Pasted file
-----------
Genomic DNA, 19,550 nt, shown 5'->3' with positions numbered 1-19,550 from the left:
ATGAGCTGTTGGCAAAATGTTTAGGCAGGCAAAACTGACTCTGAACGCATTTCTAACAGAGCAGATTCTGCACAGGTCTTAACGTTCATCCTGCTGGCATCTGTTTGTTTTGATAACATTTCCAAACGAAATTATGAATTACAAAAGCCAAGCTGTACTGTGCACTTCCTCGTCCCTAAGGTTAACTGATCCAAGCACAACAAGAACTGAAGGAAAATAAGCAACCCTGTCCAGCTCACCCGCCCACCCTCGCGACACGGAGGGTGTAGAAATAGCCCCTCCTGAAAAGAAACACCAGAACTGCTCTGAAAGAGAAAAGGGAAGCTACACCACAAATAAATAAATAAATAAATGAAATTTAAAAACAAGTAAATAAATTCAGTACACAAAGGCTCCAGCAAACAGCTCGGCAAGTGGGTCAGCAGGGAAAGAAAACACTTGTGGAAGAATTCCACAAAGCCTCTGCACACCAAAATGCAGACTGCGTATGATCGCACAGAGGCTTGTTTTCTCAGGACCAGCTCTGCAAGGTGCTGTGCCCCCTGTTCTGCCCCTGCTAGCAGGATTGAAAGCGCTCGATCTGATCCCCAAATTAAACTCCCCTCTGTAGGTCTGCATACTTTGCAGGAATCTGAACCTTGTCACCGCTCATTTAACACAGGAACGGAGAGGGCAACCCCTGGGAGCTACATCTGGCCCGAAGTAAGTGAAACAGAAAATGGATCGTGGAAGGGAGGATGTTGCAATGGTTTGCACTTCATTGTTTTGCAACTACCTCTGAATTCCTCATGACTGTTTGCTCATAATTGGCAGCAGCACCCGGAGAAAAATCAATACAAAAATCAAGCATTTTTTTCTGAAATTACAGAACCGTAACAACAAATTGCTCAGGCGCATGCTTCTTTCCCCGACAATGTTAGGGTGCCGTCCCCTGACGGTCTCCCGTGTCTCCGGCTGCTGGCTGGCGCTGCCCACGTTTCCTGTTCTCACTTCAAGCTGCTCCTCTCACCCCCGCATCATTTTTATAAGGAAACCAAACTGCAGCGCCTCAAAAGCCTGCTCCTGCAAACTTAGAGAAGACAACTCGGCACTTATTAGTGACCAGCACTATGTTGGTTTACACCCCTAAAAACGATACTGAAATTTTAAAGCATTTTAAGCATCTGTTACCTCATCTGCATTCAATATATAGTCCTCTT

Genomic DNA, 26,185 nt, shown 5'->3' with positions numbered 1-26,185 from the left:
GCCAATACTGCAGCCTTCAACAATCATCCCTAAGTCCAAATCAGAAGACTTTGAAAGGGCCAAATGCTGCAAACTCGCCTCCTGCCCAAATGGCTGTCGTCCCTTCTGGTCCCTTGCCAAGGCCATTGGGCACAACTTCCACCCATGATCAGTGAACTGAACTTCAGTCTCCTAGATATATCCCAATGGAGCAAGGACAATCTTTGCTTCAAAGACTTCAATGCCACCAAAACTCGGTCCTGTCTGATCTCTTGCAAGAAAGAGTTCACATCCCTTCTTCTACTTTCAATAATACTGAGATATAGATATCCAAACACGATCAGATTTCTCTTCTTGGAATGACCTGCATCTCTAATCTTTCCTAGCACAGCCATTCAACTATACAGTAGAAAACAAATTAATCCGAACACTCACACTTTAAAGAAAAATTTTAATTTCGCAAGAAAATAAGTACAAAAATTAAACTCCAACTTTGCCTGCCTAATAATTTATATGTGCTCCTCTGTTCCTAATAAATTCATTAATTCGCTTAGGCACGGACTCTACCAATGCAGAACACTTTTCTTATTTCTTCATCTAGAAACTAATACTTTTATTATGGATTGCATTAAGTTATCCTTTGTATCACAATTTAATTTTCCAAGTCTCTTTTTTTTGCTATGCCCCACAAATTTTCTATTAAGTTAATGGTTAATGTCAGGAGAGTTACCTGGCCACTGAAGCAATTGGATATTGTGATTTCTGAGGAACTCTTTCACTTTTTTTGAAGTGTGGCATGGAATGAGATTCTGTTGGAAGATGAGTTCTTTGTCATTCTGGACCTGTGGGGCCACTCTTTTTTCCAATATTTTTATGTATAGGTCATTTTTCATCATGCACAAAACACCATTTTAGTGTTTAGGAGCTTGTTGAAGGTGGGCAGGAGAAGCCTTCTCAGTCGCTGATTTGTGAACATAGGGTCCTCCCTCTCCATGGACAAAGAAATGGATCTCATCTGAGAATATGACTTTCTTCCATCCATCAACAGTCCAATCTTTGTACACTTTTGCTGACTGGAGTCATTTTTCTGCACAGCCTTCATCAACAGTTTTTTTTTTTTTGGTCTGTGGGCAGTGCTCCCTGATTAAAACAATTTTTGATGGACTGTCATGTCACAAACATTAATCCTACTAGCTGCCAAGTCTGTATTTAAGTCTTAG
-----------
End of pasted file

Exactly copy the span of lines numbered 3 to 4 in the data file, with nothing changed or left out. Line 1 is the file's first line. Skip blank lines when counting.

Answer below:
Genomic DNA, 26,185 nt, shown 5'->3' with positions numbered 1-26,185 from the left:
GCCAATACTGCAGCCTTCAACAATCATCCCTAAGTCCAAATCAGAAGACTTTGAAAGGGCCAAATGCTGCAAACTCGCCTCCTGCCCAAATGGCTGTCGTCCCTTCTGGTCCCTTGCCAAGGCCATTGGGCACAACTTCCACCCATGATCAGTGAACTGAACTTCAGTCTCCTAGATATATCCCAATGGAGCAAGGACAATCTTTGCTTCAAAGACTTCAATGCCACCAAAACTCGGTCCTGTCTGATCTCTTGCAAGAAAGAGTTCACATCCCTTCTTCTACTTTCAATAATACTGAGATATAGATATCCAAACACGATCAGATTTCTCTTCTTGGAATGACCTGCATCTCTAATCTTTCCTAGCACAGCCATTCAACTATACAGTAGAAAACAAATTAATCCGAACACTCACACTTTAAAGAAAAATTTTAATTTCGCAAGAAAATAAGTACAAAAATTAAACTCCAACTTTGCCTGCCTAATAATTTATATGTGCTCCTCTGTTCCTAATAAATTCATTAATTCGCTTAGGCACGGACTCTACCAATGCAGAACACTTTTCTTATTTCTTCATCTAGAAACTAATACTTTTATTATGGATTGCATTAAGTTATCCTTTGTATCACAATTTAATTTTCCAAGTCTCTTTTTTTTGCTATGCCCCACAAATTTTCTATTAAGTTAATGGTTAATGTCAGGAGAGTTACCTGGCCACTGAAGCAATTGGATATTGTGATTTCTGAGGAACTCTTTCACTTTTTTTGAAGTGTGGCATGGAATGAGATTCTGTTGGAAGATGAGTTCTTTGTCATTCTGGACCTGTGGGGCCACTCTTTTTTCCAATATTTTTATGTATAGGTCATTTTTCATCATGCACAAAACACCATTTTAGTGTTTAGGAGCTTGTTGAAGGTGGGCAGGAGAAGCCTTCTCAGTCGCTGATTTGTGAACATAGGGTCCTCCCTCTCCATGGACAAAGAAATGGATCTCATCTGAGAATATGACTTTCTTCCATCCATCAACAGTCCAATCTTTGTACACTTTTGCTGACTGGAGTCATTTTTCTGCACAGCCTTCATCAACAGTTTTTTTTTTTTTGGTCTGTGGGCAGTGCTCCCTGATTAAAACAATTTTTGATGGACTGTCATGTCACAAACATTAATCCTACTAGCTGCCAAGTCTGTATTTAAGTCTTAG